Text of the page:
The state hired a collection agency for the first time this year, Collection Center, Inc., of Rawlins, which will work with the Attorney General’s office to go after delinquent employers, earning a percentage of overdue premiums recovered. Ysebaert said the division will meet with a contractor in July that specializes in targeting fraud among medical providers.
Down the hall from the workers comp division at Wyoming Workforce Services is the state’s Occupational Safety and Health Administration. There, many employers each year are issued citations for moderate and serious violations of safety regulations — some of which resulted in serious injury and/or death. And each year, some OSHA citations go unpaid, yet few of those employers face prosecution.
Since 2009, unpaid OSHA penalties totaled $139,000, according to state figures. Whether a company faces prosecution for not paying its OSHA fine is left to individual county attorneys across the state, according to OSHA officials.
While employers that fail to pay workers’ comp premiums or OSHA fines seldom face prosecution, workers may find themselves facing felony charges for even a single fraudulent claim.
“I half-jokingly say our best referrals are ex-wives and ex-girlfriends,” Ysebaert said.
So how common is fraud among Wyoming workers?
There are 200,000 to more than 300,000 employees under Wyoming’s workers’ comp program at any one time. There were 70 referrals (or tips regarding suspected fraud) in 2014, resulting in 20 actual cases of fraud. There were 97 referrals in 2015, 38 of which were found to be fraudulent. There were 25 referrals as of May this year, resulting in seven active cases of fraud by an employee, according to workers’ comp officials.
“Since August of 2015, working with Wyoming’s district and county attorneys, the [workers’ comp fraud] unit has recovered $80,491.03 in total restitution,” the division stated recently.
At that rate, workers might defraud Wyoming workers’ comp at $96,588 annually — or, at most, about $2 million in the past 20 years compared to the $3.3 million ($165,000 annually) in known delinquent workers’ comp payments among employers since 1995. Fraud investigator Wilch said there’s no way to confidently extrapolate the level of fraud among workers from year to year, as calculated here.
Asked what is a bigger strain on workers’ compensation — fraudulent claims by workers or fraud and delinquency on behalf of employers — Wilch said she doesn’t know.
“I don’t have any data, so I couldn’t answer that question.”
Eight years ago, officials said the state spent an annual average $230,000 to investigate and pursue fraudulent workers’ compensation claims. Ysebaert said the annual cost has increased since, but noted that it varies depending on the number of cases investigated and how many investigators it contracts for each year.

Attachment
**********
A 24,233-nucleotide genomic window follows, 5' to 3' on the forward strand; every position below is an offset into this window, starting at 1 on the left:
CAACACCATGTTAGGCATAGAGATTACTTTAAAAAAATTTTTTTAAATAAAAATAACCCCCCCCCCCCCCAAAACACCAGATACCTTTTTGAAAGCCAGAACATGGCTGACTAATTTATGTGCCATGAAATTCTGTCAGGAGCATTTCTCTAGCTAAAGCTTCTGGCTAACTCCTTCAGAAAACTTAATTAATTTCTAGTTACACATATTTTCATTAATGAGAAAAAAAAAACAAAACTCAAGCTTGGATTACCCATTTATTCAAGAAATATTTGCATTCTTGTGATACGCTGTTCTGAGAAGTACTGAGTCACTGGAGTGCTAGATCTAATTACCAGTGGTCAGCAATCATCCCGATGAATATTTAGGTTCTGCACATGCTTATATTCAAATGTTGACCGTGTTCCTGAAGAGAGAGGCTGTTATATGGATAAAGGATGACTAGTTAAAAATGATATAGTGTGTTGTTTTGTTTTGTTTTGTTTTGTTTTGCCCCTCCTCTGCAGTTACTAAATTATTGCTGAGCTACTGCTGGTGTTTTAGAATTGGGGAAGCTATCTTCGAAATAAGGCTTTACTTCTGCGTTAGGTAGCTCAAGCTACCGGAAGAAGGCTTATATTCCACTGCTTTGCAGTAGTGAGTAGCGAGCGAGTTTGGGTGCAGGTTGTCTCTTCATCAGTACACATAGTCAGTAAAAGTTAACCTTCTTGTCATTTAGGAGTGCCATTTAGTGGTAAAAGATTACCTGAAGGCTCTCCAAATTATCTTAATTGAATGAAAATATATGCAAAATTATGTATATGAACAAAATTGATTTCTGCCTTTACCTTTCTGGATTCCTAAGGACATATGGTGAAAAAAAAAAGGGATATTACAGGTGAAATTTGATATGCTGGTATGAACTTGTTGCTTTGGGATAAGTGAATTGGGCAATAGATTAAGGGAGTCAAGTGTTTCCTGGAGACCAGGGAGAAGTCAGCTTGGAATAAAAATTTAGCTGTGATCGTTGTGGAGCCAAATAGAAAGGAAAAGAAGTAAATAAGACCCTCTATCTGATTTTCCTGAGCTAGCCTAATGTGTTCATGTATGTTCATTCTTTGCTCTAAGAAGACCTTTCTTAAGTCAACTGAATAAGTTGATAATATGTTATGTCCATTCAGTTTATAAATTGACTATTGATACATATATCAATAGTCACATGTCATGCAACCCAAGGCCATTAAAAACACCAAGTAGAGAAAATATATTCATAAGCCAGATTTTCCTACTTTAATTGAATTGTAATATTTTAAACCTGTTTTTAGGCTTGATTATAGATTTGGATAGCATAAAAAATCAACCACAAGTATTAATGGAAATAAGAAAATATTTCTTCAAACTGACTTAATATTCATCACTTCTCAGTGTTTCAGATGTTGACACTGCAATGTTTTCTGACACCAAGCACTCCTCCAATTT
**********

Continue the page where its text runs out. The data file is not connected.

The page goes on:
Here are some recent convictions:
° Delaine Davis of Pinedale was convicted of workers’ comp fraud and ordered to pay $11,072 in restitution. Davis was sentenced to 4-6 years in the Wyoming Women’s Prison in Lusk.
° Tara Lofink of Thermopolis was convicted of workers’ comp fraud and was ordered to pay $47,389 in restitution. Lofink was also sentenced to 5-7 years in the Wyoming Women’s Prison in Lusk.
° Victor Rodriguez of Sheridan was convicted in February of workers’ comp fraud. His sentencing has not been completed yet, and is expected to include full restitution and potential incarceration.
° Andrew Jivelekas of Worland was convicted of workers’ comp fraud and ordered to pay $25,781 in restitution. Jivelekas was sentenced to one year in federal prison. This case was a collaborative effort with the U.S. Secret Service as it involved federal violations as well as state.
° Michael Roth of Wheatland was convicted of workers’ comp fraud and was ordered to pay full restitution of $5,401.
“We don’t have any prosecutions currently in the state of Wyoming for provider fraud or for employer fraud,” Wilch said. However, she added, the state recently began strategizing how it will step up efforts to hold employers and medical providers accountable to workers’ comp.
Ysebaert said he can recall maybe two instances of employer premium fraud and two instances of medical provider fraud that he knows of in the recent history of Wyoming workers’ comp. He said the reason the state seems to be focused on fraud among workers is because the state receives more tips about workers.
“I agree, there is undetected fraud on the provider side and undetected fraud on the employer side. But it is much more difficult to identify,” he said.
— This story is part of a six-topic series addressing issues of importance to Wyoming sponsored by the Wyoming Humanities Council as part of the Pulitzer Prizes Centennial Campfires Initiative, a joint venture of the Pulitzer Prizes Board and the Federation of State Humanities Councils in celebration of the 2016 centennial of the Prizes. The initiative seeks to illuminate the impact of journalism and the humanities on American life today, to imagine their future and to inspire new generations to consider the values represented by the body of Pulitzer Prize-winning work. For their generous support for the Campfires Initiative, we thank the Andrew W. Mellon Foundation, the Ford Foundation, Carnegie Corporation of New York, the John S. and James L. Knight Foundation, the Pulitzer Prizes Board, and Columbia University — Ed